The Maryland Onsite Wastewater Professionals Association has taken up the cause for the industry in the face of a proposal from Governor Martin O’Malley that would severely restrict development on septic systems.
O’Malley on Feb. 3 called for a crackdown on housing projects served by septic systems as part of an effort to control suburban sprawl and protect the Chesapeake Bay from nitrogen pollution. He made the proposal in his State of the State address.
As of Feb. 18 as this issue of Onsite Installer went to press, MOWPA had not yet formulated a position on the governor’s proposed legislation, but the group had convened a meeting involving its board members with representatives of the Maryland Homebuilders Association and the Chesapeake Bay Foundation.
The Baltimore Sun reported, “Speaking to lawmakers, O’Malley said that pollution from homes being built with septic systems is undercutting Maryland’s efforts to clean up the bay.
“While the state has moved to curb pollution from farms and sewage treatment plants, the governor said, ‘There is one area of reducing pollution where so far we have totally failed, and in fact it has gotten much worse, and that is pollution from the proliferation of new septic systems — systems which by their very design are intended to leak sewage into our bay and water tables.’
“He urged lawmakers to enact a statewide ban on ‘major’ housing developments that use septic systems, calling it ‘common sense’ and ‘urgently needed.’ Administration officials said later that developments with as few as six homes would be affected by the proposed ban.”
The newspaper reported that builders and some rural legislators said such a ban could stifle growth in rural areas and lead to layoffs among home builders, septic system contractors and other real-estate-related businesses.
MOWPA president Dave Duree said the group was working with its members and industry allies toward helping to craft a fair and reasonable bill that would enable cost-effective wastewater treatment for rural developments while also protecting the bay.
The state Environmental Protection Agency drafted a general NPDES permit to set water quality and management standards for direct discharge from 1,500 gpd buried or recirculating sand filters, waste stabilization ponds, and aerobic treatment plants listed by NSF for Class I effluent. If the state does not adopt the standards, the legislation will prohibit direct discharge from these systems on Jan. 1, 2013.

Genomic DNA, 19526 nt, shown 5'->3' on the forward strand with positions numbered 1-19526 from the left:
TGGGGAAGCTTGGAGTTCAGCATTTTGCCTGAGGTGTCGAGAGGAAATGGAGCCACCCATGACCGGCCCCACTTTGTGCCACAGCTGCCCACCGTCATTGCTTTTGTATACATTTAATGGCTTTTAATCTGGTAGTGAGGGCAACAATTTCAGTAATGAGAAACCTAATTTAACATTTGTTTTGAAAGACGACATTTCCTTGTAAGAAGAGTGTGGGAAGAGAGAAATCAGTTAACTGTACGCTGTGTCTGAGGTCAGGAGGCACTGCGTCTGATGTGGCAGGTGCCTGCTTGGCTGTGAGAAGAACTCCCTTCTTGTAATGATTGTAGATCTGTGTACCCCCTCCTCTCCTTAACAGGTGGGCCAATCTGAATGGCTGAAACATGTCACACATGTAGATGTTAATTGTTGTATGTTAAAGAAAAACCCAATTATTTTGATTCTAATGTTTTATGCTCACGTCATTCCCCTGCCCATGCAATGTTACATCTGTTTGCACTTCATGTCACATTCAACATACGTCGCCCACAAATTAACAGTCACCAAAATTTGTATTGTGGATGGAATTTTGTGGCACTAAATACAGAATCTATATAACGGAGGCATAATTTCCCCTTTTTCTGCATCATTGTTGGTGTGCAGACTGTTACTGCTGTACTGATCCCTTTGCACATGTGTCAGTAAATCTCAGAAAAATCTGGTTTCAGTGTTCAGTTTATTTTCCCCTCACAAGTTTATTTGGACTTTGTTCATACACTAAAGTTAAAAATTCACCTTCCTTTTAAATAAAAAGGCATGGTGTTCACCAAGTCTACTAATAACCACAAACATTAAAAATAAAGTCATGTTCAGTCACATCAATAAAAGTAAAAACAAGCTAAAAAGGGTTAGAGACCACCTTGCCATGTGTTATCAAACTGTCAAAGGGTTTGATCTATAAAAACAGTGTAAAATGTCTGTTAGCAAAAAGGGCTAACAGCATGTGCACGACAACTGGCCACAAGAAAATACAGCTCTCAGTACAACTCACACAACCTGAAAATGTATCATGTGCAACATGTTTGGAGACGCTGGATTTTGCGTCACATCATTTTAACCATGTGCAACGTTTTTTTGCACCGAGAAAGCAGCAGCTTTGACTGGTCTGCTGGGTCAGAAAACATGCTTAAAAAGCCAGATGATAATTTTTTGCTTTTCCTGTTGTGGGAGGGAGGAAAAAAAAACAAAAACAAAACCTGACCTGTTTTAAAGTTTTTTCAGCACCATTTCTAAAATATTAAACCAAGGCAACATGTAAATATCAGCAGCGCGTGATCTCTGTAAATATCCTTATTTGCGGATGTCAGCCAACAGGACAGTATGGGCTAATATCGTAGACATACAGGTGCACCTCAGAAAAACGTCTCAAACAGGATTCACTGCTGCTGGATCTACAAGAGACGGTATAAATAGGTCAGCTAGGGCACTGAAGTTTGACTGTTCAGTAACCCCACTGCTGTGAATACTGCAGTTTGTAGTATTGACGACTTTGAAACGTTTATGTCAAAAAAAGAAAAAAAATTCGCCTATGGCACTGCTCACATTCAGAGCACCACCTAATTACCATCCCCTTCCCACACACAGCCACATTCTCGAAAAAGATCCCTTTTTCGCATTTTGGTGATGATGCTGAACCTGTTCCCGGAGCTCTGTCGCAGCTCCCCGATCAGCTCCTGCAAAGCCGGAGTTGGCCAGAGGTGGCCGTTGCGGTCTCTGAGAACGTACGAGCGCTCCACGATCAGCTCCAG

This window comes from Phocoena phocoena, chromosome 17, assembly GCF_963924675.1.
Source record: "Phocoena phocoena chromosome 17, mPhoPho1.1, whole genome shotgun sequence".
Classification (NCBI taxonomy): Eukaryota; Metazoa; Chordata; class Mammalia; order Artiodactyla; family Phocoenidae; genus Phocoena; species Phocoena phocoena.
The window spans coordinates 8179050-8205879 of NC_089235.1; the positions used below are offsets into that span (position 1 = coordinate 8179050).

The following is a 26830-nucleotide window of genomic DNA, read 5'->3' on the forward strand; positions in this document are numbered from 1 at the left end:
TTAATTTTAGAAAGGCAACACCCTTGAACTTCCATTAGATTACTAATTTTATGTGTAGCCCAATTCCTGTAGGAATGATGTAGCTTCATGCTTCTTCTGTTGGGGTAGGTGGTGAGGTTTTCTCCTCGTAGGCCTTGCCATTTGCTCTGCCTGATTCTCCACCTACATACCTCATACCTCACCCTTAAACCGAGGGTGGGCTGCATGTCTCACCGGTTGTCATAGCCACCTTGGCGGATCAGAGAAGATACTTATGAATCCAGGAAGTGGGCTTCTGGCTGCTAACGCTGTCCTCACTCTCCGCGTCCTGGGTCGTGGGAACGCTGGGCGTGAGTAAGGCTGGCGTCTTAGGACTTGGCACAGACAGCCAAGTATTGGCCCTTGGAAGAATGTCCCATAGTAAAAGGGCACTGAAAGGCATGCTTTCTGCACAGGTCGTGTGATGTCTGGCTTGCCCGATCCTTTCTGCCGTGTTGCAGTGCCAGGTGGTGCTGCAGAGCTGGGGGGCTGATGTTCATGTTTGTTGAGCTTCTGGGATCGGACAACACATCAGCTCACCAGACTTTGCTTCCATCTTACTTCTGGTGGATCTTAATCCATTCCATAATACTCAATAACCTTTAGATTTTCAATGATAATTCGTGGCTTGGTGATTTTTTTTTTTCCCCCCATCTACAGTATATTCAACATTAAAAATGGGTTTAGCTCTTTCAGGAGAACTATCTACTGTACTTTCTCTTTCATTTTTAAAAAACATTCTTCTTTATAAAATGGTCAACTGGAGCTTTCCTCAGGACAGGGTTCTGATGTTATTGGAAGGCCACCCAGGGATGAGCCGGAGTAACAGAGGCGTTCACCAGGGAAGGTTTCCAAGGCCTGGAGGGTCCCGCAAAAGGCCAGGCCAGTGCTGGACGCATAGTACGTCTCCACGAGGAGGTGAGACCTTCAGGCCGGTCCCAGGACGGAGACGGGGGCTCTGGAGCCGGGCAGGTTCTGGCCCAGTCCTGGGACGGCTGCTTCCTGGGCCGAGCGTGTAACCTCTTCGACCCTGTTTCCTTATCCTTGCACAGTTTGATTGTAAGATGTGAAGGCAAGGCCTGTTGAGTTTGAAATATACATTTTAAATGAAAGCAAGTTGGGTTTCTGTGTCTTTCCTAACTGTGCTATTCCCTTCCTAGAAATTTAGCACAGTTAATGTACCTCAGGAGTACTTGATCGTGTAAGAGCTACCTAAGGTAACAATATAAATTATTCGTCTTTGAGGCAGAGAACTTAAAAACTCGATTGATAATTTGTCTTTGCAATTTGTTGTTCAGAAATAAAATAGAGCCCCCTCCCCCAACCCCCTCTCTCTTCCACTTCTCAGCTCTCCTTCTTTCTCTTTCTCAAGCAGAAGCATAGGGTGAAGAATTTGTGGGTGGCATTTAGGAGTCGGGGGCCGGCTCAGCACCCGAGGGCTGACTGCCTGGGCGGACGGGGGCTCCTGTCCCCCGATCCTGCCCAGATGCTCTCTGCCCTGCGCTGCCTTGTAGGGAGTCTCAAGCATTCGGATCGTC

Direct discharging represents more than 40 percent of annual state onsite permits, and estimates place the number of existing systems at more than 150,000.
The Gilpin County Board of Health adopted new onsite regulations that require more thorough site characterizations for system designs and time-of-sale pumping and inspection of systems more than five years old. Inspectors must be NAWT-certified or equivalent, and violations must be corrected before closing. That includes abandonment of cesspools and straight pipes when found. Extensive outreach is underway to inform local engineers and real estate associations of the new requirements.
The state legislature passed a bill that delayed implementation of Senate Bill 550 from Jan. 1 to July 1, 2011. The bill would require all of the state’s estimated 2.6 million septic tanks to be inspected every five years and brought into compliance with strict health department regulations by 2016.
Lawmakers expect to repeal SB 550 in March. State Sen. Don Gaetz and Rep. Clay Ford fought to repeal inspections because most would be unnecessary. Rep. Marti Coley filed legislation to repeal inspections in the 2011 session. The decision also delays the Department of Health mandate to test water tables as part of the inspections.
The Rapid City council proposed changing the city’s onsite system inspection program to mirror the one in Pennington County, thereby eliminating the overlap in city and county jurisdiction. If approved, the frequency of inspections and permit costs for onsite systems would be lowered to match those in the county.
The city operating permit fee is $125 with inspections every three years. Outside city limits, the fee is $20 with inspections every six years. The city also charges $150 to permit new systems and $125 to repair systems, compared with the county’s $300 per system. The city oversees 3,150 onsite systems. If approved, the changes would go into effect 20 days after publication.
The state Environmental Management Commission approved regulations to reduce nitrogen and phosphorus pollution in Falls Lake, Wake County’s largest source of drinking water. The law, which took effect Jan. 15, covers new and existing development with sewer and onsite systems discharging to the watershed. The two-stage program will put the lake in compliance within 30 years, time enough for local governments to determine whether the rules work as designed.
City of Grand Rapids commissioners compromised with eight suburbs after consulting with onsite installers and well drillers. Instead of requiring residents within 200 feet of a municipal water and sewer line to hook to it if their well or onsite system failed, they now have the option to replace them if they fit on the property. The Utility Advisory Board also approved the rules. Installers and drillers objected to the original version, saying it would cost homeowners up to $30,000 to tie into the city system.